Friday, December 28, 2012
Weekend Watch: Kentucky-Louisville
By Jay Bilas
Editor's note: Each Friday morning, Jay Bilas will break down the weekend's top game. This week it’s the commonwealth showdown between Kentucky (8-3) and Louisville (11-1) at 4 p.m. ET on Saturday.
Kentucky outlook: Kentucky is perhaps the most overanalyzed team in the country. Most coaches, if they had nothing but freshmen and first-year players, would be pleased with an 8-3 record and a team that has a positive assist-turnover ratio, is shooting 49 percent from the field and outrebounding its opponents.
Much of Kentucky's success depends on the play of point guard Ryan Harrow.
Although the Wildcats are rated in the top 10 in defensive efficiency and in the top 30 in offensive efficiency, John Calipari is not happy because UK has been inconsistent and, at times, rudderless in difficult situations. Still, this team is good and getting better.
On the offensive end, much depends upon the point guard position. When Ryan Harrow is in control and plays in a mentally tough fashion, others are freed up to do what they do best without concern. When Harrow is scattered, it affects everyone. Archie Goodwin is the best scorer; Alex Poythress is the best wing offensive rebounder and most ferocious in attacking the rim; and Nerlens Noel is the best interior offensive rebounder and shot-blocker and is most active on both ends.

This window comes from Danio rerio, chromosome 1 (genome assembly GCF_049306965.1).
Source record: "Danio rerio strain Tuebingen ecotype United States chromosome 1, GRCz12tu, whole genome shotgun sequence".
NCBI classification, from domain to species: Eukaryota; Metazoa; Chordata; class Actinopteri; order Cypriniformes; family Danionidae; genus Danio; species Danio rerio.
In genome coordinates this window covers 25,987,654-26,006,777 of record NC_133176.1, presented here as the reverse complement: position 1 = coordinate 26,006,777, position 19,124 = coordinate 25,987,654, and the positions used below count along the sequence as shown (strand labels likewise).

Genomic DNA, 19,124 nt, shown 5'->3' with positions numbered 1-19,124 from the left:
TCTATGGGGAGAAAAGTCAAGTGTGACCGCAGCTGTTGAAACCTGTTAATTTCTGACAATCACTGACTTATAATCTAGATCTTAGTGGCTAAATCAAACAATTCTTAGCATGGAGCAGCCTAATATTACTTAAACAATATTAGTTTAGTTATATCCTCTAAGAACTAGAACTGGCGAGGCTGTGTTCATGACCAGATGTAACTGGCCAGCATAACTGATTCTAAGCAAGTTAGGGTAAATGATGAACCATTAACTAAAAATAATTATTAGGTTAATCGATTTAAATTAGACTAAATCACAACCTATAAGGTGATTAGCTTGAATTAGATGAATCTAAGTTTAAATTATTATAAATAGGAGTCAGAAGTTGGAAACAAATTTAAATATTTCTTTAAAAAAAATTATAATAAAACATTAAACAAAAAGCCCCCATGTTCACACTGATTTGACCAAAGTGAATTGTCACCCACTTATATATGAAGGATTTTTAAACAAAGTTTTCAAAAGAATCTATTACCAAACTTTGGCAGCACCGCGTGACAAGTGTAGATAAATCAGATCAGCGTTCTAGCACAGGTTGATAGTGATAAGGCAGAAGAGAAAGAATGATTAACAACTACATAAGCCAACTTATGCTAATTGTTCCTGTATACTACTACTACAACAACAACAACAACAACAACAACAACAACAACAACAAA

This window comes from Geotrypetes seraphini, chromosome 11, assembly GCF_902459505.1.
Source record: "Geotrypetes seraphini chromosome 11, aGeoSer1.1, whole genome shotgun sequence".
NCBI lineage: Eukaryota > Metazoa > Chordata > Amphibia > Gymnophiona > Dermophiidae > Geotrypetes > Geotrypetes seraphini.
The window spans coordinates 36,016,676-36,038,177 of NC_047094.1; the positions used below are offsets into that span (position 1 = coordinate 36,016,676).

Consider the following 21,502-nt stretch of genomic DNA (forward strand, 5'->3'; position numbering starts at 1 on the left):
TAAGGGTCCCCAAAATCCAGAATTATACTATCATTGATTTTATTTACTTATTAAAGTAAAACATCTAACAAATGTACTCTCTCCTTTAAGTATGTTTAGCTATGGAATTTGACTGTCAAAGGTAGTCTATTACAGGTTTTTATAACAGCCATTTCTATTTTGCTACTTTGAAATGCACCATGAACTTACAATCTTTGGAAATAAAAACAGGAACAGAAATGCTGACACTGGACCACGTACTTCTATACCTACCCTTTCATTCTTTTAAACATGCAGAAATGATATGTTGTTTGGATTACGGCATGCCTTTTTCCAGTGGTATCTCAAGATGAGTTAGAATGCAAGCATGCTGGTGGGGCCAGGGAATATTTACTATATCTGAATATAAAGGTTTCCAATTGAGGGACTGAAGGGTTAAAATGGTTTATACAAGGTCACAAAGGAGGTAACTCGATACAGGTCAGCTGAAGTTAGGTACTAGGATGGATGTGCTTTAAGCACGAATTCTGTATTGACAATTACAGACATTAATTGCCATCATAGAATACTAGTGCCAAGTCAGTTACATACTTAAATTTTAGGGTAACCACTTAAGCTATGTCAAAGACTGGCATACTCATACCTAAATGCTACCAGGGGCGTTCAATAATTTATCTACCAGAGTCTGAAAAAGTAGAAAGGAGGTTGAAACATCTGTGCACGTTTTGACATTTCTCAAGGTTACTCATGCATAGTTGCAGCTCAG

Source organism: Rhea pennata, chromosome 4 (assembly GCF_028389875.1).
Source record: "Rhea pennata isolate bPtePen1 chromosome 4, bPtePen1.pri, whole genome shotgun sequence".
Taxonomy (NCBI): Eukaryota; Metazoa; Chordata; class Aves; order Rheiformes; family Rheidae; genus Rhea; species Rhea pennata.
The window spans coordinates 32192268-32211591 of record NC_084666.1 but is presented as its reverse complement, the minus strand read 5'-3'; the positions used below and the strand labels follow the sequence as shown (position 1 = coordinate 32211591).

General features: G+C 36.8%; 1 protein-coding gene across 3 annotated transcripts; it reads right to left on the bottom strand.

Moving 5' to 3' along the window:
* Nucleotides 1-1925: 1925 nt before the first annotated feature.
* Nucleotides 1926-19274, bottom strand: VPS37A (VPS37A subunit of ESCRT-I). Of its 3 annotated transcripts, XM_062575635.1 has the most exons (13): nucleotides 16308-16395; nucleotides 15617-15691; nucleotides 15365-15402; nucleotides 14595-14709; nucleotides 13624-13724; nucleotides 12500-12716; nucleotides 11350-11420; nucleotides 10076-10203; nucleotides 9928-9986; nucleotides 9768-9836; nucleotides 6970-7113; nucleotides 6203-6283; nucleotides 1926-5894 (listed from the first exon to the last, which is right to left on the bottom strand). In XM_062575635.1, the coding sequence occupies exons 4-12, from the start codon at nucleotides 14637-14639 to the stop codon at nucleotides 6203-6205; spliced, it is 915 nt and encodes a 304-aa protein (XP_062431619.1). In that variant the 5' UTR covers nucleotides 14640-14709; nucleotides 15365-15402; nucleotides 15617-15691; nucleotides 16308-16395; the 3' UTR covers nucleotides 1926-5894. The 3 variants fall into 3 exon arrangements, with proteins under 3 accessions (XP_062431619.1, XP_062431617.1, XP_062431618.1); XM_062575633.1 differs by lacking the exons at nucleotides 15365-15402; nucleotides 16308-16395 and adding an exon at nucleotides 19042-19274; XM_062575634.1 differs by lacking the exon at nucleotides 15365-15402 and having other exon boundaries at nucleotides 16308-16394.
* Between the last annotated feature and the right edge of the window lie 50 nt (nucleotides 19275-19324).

Kentucky does not have many perimeter threats, with only Julius Mays (16) and Kyle Wiltjer (26) hitting more than seven 3-point field goals on the season. Louisville has four players who have hit 15 or more 3s.
One issue that has plagued the Wildcats is that they don't get to the free throw line enough, which means they settle too often. On the defensive end, Kentucky plays hard and can block shots. For the most part, the Cats have limited their lesser opponents to one shot, but there have been times when Kentucky has been beaten up on the offensive glass.
The best defense against Louisville is solid offense by Kentucky. If the Wildcats can take care of the ball and force UL to inbound it (by scoring, or at least giving it back to the Cardinals with a dead-ball turnover), Kentucky can be in a position to win. If they turn it over and allow UL to score in advantageous situations, it will be advantage Louisville.
Louisville outlook: The Cardinals are all about defense and the ability to disrupt an opponent's offensive rhythm and take the other team completely out of its normal pace. Coaches talk all the time about simulating an opponent in practice. There is no way to simulate the quickness of UL's guards, which is one of the keys to the Cards being the best defensive team in the nation.
Peyton Siva (2.3 steals per game) and Russ Smith (2.8 spg) are incredibly quick and fast, both with the ball and on defense. Louisville leads the nation in turnover margin, forcing over 21 miscues per game, 12 of those being steals, and scoring 35 percent of its total points -- or 27 points per game -- off its defense.
Louisville also leads the nation in turnover percentage, forcing even more turnovers than VCU's vaunted "havoc" defense. The Cardinals will press full-court, limiting the touches of primary handlers and making non-handlers bring it up and have to make decisions they're not accustomed to making.
Peyton Siva's speed is one of the reasons Louisville has one of the best defenses in the nation.
Rick Pitino also makes use of a confusing and tough half-court matchup zone defense that takes away many of the man-offensive sets most teams run and forces them to run zone offense. Kentucky has been a team that hasn't shot the ball well from the perimeter (neither team shoots the ball particularly well from deep). Louisville's defense will test that as well as the Wildcats' ability to drive gaps and get the ball in the middle of the defense and make a play.